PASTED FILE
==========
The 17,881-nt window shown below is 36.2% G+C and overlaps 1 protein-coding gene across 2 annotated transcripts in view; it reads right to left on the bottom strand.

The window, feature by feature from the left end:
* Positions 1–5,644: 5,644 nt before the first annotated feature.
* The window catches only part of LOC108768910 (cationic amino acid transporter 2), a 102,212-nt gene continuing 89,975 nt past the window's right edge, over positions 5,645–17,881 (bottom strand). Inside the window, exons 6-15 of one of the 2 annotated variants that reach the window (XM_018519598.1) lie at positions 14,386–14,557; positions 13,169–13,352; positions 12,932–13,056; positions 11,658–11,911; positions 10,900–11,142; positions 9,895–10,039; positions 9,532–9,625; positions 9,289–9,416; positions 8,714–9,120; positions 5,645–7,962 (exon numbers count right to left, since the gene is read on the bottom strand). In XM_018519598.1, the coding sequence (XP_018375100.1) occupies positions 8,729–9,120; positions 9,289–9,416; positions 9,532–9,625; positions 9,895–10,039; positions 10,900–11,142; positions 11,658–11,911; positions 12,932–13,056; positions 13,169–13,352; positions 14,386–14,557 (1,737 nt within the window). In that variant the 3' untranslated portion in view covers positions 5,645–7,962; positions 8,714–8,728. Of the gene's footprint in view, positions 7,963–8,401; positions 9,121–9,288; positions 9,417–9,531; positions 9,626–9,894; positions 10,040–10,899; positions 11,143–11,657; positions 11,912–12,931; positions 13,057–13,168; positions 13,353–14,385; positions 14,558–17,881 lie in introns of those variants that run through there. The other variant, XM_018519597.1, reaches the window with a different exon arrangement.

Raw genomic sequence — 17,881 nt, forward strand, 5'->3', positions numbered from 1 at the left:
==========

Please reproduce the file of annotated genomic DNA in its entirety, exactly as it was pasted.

The 17,881-nt window shown below is 36.2% G+C and overlaps 1 protein-coding gene across 2 annotated transcripts in view; it reads right to left on the bottom strand.

The window, feature by feature from the left end:
* Positions 1–5,644: 5,644 nt before the first annotated feature.
* The window catches only part of LOC108768910 (cationic amino acid transporter 2), a 102,212-nt gene continuing 89,975 nt past the window's right edge, over positions 5,645–17,881 (bottom strand). Inside the window, exons 6-15 of one of the 2 annotated variants that reach the window (XM_018519598.1) lie at positions 14,386–14,557; positions 13,169–13,352; positions 12,932–13,056; positions 11,658–11,911; positions 10,900–11,142; positions 9,895–10,039; positions 9,532–9,625; positions 9,289–9,416; positions 8,714–9,120; positions 5,645–7,962 (exon numbers count right to left, since the gene is read on the bottom strand). In XM_018519598.1, the coding sequence (XP_018375100.1) occupies positions 8,729–9,120; positions 9,289–9,416; positions 9,532–9,625; positions 9,895–10,039; positions 10,900–11,142; positions 11,658–11,911; positions 12,932–13,056; positions 13,169–13,352; positions 14,386–14,557 (1,737 nt within the window). In that variant the 3' untranslated portion in view covers positions 5,645–7,962; positions 8,714–8,728. Of the gene's footprint in view, positions 7,963–8,401; positions 9,121–9,288; positions 9,417–9,531; positions 9,626–9,894; positions 10,040–10,899; positions 11,143–11,657; positions 11,912–12,931; positions 13,057–13,168; positions 13,353–14,385; positions 14,558–17,881 lie in introns of those variants that run through there. The other variant, XM_018519597.1, reaches the window with a different exon arrangement.

Raw genomic sequence — 17,881 nt, forward strand, 5'->3', positions numbered from 1 at the left: